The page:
AltiKa pass 53 crosses the Gulf Stream 19 d before, but this is a very different situation. Quite frequently, such a case corresponds to high and variable sea state conditions with abrupt changes in SWH, as shown in Fig. 1. Strong westerly continental winds were present for several days before the AltiKa passage, which turned to the northwest the day before. SWH was less than 2 m near the coast between records 80 and 120, then a first large increase occurred on the northern side of the Gulf Stream near record 60, and a second on its southern side to reach sea state conditions with SWH > 5 m. Unlike the first case, the IMF1 thus shows a large modulation in amplitude, and relatively small modulation in phase. Since the phase modulation of IMF1 is primarily high-frequency for wavelet analysis, it is analyzed as noise, and the useful signal is almost zero everywhere except for the largest IMF1 values. Furthermore, because the threshold value computed from the estimated noise is also larger (than for the first case), the IMF1 useful signal is completely removed in the second EMD denoising step. This highlights the potential of the denoising approach to handle variable sea state conditions. Nevertheless, the IMF2 processing (Fig. 3c) shows that a modulation of the SLA is found to be significant near the beginning of the IMF2 record, which may appear to be associated with larger noise values correlated with the high SWH values. It will remain an outlier, however, and will be adequately associated with the largest uncertainty in this data segment. Indeed, the uncertainty calculated as the standard deviation of the set of denoised signals increases with sea state, doubling along this data segment. Overall, these two examples confirm that the proposed denoising process adapts well to varying sea state conditions.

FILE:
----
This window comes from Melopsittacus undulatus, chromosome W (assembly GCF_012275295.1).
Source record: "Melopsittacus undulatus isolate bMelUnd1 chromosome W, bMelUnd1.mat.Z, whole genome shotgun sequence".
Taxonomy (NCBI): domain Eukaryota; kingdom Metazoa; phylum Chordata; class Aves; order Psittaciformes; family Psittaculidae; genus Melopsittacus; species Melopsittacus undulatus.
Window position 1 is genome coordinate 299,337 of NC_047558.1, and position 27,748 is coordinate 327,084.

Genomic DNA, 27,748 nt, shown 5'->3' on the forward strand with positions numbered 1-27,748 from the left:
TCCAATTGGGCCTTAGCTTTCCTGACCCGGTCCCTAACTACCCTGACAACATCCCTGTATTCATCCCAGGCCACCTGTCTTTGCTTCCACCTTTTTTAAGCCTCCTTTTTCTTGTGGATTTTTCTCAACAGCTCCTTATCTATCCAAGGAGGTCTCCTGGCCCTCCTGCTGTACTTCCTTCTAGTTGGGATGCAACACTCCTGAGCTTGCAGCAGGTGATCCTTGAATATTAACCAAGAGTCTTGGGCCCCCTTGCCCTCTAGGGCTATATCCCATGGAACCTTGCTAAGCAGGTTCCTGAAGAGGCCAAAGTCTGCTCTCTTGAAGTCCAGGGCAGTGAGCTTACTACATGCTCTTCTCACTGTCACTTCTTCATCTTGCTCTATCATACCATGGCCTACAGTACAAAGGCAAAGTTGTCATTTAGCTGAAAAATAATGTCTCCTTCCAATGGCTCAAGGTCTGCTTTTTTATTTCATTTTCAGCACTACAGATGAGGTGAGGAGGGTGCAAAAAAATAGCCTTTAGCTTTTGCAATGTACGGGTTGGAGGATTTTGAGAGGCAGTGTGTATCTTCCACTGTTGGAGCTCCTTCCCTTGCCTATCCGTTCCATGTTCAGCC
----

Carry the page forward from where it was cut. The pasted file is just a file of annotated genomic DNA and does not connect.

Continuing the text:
In cases where sigma-0 blooms or rain events corrupt limited portions of a data segment, and for which the data editing step was not performed, the impact is more difficult to analyze. It will depend on the magnitude and length of the associated errors which can vary greatly. However, the proposed EMD denoising process is not a data editing process and the results are certainly still affected by some of the largest errors. It should benefit from improvements in data editing procedures and retracking algorithms that will be used for future CMEMS products.
4.2 EMD denoising calibration by PSD adjustment in the 30–100 km wavelength band
For SLA measurements performed by a given altimeter instrument, the mean SNR is expected to vary primarily with sea state. The mean SNR is then a function of the climatological distribution of sea state conditions that are dependent on ocean basins and seasons. The proposed denoising approach can efficiently adapt to the local SNR, allowing for a single global value for the control constant A in Eq. (3). However, since the noise statistics vary greatly with the average sea state conditions, it is useful to show how such variability can impact the results when a single value of A is used in global SLA processing. A two-step sensitivity study is performed below, which first determines specific A values for different regions, and then shows how the use of an overall A value impacts the results. A few areas are defined corresponding to different climatological sea state conditions, namely the Gulf Stream region, the Agulhas Current region, an area in the southern Indian Ocean, and an area in the central Pacific Ocean. The precise coordinates of the regions are given in the legend of Fig. 4. The analysis was then performed using AltiKa measurements, as the AltiKa PSD curve shows a well-defined, expected white noise plateau in the high-frequency range, 15–25 km, as shown in Fig. 4, which is not the case for Jason-3 and Sentinel-3. We see that the height of the noise plateau depends on the climatological sea state conditions, with the highest value for the southern Indian Ocean, followed by the Agulhas, the Gulf Stream and the central Pacific Ocean. This is the effect of the dependence of the instrumental noise, after retracking, on SWH since the hump artifact does not depend on wave height (Dibarboure et al., 2014).
The two-step analysis for each region then follows.